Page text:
Wonderful! We need more people like you out there helping people.
I think this post on the Weston A. Price Foundation website by Dr. Kaayla Daniel will answer your questions: FAQ: Studying Nutrition
Artisan Bread vs. Soaked Bread?
I am on GAPS right now (it’s been 7 months) and so obviously I am not eating bread. But I have a question concerning the technique that I have been using in the past and hope to use again once we are off GAPS.
I was using the Artisan Bread in 5 Minutes a Day method. Are you familiar with it?
Basically, they describe their method as a lazy sourdough… because you mix the flour, water, salt and yeast (don’t knead) and then store it in the fridge for up to 2 weeks… You make a huge batch and take the dough as you need throughout the week.
So my question is: Does this method seem appropriate for preparing grains? The dough is left slowly fermenting in the fridge and has a light sourdough taste when baked. Obviously, this is not anything like soaking, sprouting, dehydrating and grinding but could it be considered soaked flour? I love how EASY this method is and I was baking bread for a lot of my friends before GAPS.
Just wondering what your take on this method is, nutritionally speaking.
Hi, Natalia. Great question!
Yes, I am familiar with this method and yes, you could say it is a form of soaked bread. Kind of.
The problem with their method is they are using commercial yeast.
As you probably know, whole grains are preferable to refined grains because refined grains have very little nutrients remaining. However, whole grains contain anti-nutrients including phytates and enzyme inhibitors.
Phytates bind with calcium, zinc, iron, magnesium and other nutrients and actually block absorption of these nutrients. Soaking, sprouting and/or fermentation of grains reduce the content of phytates and enzyme inhibitors.
Sourdough fermentation reduces the phytate content to a much greater extent than yeast. Bread made with whole grain flour and commercial yeast leaves the phytates and enzyme inhibitors mostly intact, which greatly reduces the nutrients available from the bread.
There are other problems with rapid rise breads made with commercial yeast, related to gluten and starch. Here’s an excerpt from an excellent article I found that explains it very well:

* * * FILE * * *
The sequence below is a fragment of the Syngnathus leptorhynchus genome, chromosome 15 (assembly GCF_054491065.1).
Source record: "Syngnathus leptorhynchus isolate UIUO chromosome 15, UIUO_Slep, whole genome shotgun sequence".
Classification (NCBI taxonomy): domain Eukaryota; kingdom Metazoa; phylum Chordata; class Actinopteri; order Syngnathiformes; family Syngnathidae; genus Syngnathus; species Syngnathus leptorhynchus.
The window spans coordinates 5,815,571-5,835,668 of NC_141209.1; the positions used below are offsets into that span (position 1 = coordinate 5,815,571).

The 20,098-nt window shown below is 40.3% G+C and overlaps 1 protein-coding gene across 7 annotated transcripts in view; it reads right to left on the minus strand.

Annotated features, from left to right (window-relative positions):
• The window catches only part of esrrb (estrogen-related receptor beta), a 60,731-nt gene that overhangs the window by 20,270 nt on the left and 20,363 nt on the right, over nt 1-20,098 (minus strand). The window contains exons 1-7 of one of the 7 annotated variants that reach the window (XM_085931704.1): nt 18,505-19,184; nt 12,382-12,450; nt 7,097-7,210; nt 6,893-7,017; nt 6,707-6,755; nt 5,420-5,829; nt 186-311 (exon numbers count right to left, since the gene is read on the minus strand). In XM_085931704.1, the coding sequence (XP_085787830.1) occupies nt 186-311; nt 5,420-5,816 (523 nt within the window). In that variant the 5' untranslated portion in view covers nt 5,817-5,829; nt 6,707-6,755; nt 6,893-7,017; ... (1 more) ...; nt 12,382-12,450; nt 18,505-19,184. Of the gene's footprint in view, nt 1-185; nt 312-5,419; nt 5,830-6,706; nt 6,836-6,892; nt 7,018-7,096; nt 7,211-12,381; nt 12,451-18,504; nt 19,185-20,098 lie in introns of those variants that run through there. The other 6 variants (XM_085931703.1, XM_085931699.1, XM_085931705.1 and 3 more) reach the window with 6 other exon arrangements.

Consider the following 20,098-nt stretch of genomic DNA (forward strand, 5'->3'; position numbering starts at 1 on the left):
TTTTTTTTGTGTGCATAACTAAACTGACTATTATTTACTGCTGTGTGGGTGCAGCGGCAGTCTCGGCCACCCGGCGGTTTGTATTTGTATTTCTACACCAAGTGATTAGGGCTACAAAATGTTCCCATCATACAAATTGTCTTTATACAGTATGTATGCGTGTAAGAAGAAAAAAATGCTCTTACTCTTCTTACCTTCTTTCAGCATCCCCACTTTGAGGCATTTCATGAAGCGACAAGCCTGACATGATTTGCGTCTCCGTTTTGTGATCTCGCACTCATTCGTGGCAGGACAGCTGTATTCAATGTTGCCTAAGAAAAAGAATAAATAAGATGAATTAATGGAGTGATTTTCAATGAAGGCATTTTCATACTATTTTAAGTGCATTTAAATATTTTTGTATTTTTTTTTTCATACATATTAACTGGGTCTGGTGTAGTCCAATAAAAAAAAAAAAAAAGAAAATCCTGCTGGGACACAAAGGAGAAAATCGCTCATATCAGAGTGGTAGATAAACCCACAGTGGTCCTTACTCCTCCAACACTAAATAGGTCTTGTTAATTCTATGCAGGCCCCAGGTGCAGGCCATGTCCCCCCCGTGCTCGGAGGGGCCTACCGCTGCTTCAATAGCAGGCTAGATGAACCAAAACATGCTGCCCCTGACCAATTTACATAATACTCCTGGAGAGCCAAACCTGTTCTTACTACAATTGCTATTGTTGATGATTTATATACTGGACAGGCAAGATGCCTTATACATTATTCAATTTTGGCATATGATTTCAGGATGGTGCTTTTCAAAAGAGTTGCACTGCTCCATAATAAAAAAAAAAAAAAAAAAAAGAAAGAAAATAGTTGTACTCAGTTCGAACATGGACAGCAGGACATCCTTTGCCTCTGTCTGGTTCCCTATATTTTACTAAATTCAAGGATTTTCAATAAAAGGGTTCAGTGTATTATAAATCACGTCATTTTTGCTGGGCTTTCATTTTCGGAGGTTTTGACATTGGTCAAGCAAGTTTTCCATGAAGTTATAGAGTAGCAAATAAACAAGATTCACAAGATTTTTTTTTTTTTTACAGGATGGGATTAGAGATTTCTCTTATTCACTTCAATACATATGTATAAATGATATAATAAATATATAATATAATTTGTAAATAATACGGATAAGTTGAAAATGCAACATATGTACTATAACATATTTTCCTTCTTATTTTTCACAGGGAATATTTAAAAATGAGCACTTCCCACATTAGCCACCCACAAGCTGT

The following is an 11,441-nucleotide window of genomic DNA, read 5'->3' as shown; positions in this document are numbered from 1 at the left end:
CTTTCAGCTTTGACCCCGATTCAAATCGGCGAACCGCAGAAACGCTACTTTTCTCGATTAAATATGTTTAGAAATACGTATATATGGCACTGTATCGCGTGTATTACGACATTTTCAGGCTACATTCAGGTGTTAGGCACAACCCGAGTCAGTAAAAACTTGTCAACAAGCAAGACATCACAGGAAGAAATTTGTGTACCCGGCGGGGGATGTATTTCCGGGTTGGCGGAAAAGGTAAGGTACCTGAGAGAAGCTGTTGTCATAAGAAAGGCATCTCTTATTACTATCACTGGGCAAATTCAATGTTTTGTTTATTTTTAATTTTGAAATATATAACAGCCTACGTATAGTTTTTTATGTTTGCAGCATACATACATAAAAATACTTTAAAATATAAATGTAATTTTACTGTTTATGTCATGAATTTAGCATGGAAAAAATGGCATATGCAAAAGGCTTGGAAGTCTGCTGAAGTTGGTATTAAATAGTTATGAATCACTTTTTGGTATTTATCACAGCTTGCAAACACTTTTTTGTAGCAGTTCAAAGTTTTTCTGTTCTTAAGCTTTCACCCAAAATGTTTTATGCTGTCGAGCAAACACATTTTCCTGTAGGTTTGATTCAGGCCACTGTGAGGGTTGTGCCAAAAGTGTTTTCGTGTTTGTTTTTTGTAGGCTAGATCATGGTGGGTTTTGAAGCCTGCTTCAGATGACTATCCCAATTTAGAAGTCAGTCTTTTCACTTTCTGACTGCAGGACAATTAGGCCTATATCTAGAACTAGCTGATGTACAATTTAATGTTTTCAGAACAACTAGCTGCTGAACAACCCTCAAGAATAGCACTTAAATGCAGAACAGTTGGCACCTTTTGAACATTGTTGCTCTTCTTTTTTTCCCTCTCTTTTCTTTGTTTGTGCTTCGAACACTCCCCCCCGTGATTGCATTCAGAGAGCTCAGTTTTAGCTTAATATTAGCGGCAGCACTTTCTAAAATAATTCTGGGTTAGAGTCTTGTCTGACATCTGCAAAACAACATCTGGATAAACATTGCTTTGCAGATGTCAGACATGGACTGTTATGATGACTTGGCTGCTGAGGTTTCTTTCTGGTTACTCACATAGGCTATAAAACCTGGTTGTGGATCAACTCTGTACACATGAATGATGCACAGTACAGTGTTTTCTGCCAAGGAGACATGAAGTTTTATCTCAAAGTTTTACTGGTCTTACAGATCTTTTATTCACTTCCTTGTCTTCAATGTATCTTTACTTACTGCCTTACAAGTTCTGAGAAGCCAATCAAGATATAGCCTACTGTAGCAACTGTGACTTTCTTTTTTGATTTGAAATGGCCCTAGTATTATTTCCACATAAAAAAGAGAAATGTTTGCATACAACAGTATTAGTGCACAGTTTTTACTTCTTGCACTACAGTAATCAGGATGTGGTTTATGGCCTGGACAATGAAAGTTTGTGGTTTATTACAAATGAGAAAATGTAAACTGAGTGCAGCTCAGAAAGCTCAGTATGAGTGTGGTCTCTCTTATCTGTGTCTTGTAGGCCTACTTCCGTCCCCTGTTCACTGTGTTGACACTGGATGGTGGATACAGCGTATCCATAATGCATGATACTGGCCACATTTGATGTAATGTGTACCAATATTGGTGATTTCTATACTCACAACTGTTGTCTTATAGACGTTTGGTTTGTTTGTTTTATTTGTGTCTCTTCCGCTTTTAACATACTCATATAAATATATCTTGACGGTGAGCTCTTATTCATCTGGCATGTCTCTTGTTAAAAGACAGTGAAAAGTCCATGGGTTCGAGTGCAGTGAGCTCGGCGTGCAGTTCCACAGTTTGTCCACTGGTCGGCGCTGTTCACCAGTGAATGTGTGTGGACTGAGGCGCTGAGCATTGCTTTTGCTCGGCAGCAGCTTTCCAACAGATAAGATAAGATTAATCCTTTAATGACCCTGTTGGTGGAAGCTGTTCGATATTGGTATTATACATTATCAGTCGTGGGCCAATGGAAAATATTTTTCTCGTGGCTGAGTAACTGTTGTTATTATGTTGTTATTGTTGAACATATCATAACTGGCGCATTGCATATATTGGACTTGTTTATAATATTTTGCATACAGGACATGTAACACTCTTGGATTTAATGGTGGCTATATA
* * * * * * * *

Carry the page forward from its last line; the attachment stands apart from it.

There are two other problems with rapidly made bread: gluten, which comprises about 80% of the protein in wheat, and starch digestion. Gluten is found in the endosperm complexed with starch, and is what gives yeast bread its elasticity, or ability to rise. In fact, extra gluten is often added to yeast bread for this purpose. A far greater amount of gluten is now present in regular yeast breads, both white and whole grain, since it is found in the endosperm, possibly leading to the steep rise in gluten intolerance that has occurred recently. Only when wheat gluten is properly broken down into amino acids by fermentation is it healthy for human consumption. If not, it is potentially one of the most highly allergenic foods we eat, since it can pass whole into the blood. During sourdough bread-making gluten is hydrolyzed by proteases during the acidification that occurs from the microorganisms that are present in sourdough culture. Gluten is not so important for structure in fermented breads as it is in ‘regular’ bread. The increased contents of water-soluble polysaccharides (chains of sugar molecules) in sourdough fermented bread dough compared to straight dough contribute to the water absorption and gas retention (rising) capacities of the dough, as observed in rye baking.
The other aspect of regular yeast breads compared with sourdough is the body’s reaction to the starch. Being finely ground, the starch in both white and whole wheat bread is quickly broken down into glucose in the digestive tract and absorbed into the blood stream, causing a rapid rise in blood glucose and resultant insulin. It has been shown that the acids formed during sourdough fermentation retard the outpouring of glucose into the bloodstream and lower the insulin response. (Source)
Now, can you use the Artisan 5 Minute a Day method with sourdough starter instead of commercial yeast? Although I haven’t tried it yet, I don’t see why not. I have made beautiful no-knead sourdough bread (click for the recipe). But I haven’t let it ferment in the fridge like that. I’m anxious to try it!
A friend of mine makes sourdough pizza dough in this fashion. We also have a baker here in Los Angeles who ferments his bread dough for up to a month in the fridge.
I’ll be teaching a class on preparing grains this April. I will be sure to incorporate this method into my class. It will be fun to experiment with it!